In Their Own Words: Tom Fitzgibbon on MIT Lab Culture
Tom Fitzgibbon was in charge of creating the hybrid simulator for the Apollo Program. A computer engineering feat, it was a combination of analog and digital computers that would simulate the Apollo spacecraft and spaceflight conditions in real time to test the software and train astronaut crews.
"The unique thing about the lab at that time was that it encouraged creativity, in a quiet way, nobody went around saying, hey, we're the best, we're the brightest. You just sort of did it. I don't know how the other groups handle their personnel, but when I ran my outfit, I gave the guys complete freedom to be creative. I had three rules for anybody who worked for me "take nothing for granted, make no assumptions, and never be discouraged by the fact that you don't know what you're doing" because we were known as the weird group in the corner during the Apollo project.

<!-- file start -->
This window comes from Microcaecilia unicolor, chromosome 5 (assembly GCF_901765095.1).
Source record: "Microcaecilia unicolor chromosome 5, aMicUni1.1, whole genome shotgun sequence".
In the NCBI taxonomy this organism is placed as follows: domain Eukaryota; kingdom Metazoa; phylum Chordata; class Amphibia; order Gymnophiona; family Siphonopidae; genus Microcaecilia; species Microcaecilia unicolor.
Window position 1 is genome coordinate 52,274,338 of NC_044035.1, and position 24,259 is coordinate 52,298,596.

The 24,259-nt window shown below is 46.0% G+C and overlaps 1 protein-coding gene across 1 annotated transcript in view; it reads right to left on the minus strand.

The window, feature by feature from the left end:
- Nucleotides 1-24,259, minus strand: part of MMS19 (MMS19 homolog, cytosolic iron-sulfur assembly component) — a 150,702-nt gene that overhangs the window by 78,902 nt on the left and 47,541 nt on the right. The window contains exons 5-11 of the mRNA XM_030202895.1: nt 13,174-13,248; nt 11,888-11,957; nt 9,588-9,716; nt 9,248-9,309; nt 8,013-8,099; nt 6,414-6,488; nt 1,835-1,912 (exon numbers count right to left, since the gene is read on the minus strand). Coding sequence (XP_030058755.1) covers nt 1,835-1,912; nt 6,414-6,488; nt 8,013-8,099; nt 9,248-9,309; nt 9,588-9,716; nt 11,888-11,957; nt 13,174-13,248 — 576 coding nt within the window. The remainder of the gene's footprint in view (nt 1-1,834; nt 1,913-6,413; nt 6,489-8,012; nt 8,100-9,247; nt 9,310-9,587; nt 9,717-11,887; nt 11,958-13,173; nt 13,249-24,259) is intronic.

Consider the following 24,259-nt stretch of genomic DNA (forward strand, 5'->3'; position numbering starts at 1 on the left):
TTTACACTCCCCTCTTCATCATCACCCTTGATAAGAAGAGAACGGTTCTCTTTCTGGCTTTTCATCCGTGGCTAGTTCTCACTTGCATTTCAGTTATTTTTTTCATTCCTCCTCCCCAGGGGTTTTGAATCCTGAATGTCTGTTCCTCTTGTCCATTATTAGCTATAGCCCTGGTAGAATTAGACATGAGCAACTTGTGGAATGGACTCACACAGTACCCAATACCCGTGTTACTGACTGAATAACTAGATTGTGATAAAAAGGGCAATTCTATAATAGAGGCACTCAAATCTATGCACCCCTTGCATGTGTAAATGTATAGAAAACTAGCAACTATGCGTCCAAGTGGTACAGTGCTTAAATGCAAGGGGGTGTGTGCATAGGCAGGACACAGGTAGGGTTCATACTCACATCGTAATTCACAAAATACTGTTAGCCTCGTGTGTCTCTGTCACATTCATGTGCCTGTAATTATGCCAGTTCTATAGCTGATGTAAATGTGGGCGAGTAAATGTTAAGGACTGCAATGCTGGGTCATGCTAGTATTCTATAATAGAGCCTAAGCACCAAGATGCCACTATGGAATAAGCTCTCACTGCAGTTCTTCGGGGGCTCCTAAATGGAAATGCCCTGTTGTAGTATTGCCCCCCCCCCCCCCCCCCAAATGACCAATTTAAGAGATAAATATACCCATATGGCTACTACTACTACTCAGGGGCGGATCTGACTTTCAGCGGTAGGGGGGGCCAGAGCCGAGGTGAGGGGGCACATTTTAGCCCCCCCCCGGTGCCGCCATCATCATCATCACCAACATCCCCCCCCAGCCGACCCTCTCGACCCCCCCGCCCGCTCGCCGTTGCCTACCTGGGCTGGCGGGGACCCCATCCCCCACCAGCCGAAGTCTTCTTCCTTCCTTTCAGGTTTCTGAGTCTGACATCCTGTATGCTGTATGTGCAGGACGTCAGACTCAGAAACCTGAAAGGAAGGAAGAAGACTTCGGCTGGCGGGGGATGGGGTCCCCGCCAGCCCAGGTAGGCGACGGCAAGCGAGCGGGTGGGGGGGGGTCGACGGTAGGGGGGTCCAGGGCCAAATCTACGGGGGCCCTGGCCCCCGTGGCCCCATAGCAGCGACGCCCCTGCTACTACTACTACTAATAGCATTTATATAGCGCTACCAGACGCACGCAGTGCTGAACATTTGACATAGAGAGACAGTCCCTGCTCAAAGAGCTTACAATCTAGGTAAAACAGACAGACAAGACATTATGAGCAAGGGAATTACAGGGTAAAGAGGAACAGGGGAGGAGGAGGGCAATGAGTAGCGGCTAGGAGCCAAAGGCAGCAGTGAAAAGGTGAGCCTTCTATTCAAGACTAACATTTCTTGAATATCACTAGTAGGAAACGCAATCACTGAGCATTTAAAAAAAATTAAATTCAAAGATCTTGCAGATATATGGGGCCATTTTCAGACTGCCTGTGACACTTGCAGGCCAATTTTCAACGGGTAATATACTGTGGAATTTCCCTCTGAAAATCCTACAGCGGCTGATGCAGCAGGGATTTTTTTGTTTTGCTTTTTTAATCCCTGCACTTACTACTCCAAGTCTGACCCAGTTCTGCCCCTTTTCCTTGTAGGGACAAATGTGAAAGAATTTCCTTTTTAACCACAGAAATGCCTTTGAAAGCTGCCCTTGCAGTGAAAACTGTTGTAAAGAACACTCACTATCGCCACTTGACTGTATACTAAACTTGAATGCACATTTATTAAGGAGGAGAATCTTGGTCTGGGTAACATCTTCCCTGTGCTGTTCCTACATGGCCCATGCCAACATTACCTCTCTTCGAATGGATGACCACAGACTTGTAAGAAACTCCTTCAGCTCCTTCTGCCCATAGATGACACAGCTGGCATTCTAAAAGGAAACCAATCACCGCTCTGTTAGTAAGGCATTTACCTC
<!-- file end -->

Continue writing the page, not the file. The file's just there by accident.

Every day was a learning system. Every day was a new problem and a new solution.
The analog computers, two analog computers, they were to model the dynamics of both the Command Module and the Lunar Excursion Module. It was a very complicated simulation because the spacecraft was controlled with reaction jets so we had to model those reaction jets, plus the physical dynamics of a rotational body which is imbalanced in many ways.
The last thing you wanted to do was to have the system not mimic the real system. It had to be accurate, had to be true to what was going to happen. We would challenge to make it perfect because we didn't want to be embarrassed if things didn't work out. There were times when the whole simulation was so complicated that if there was a problem, like, for instance, if the digital computer hung up in what we called the death grip or something like that you had to find it and have to find a reason why it was and very often we would be stringing wires from one end of the computer facility to the other so that when a certain event happened, it would trigger an interrupt and stop things at the exact location. We had to be very inventive with debugging problems. So when we finally get things working, it was quite an achievement."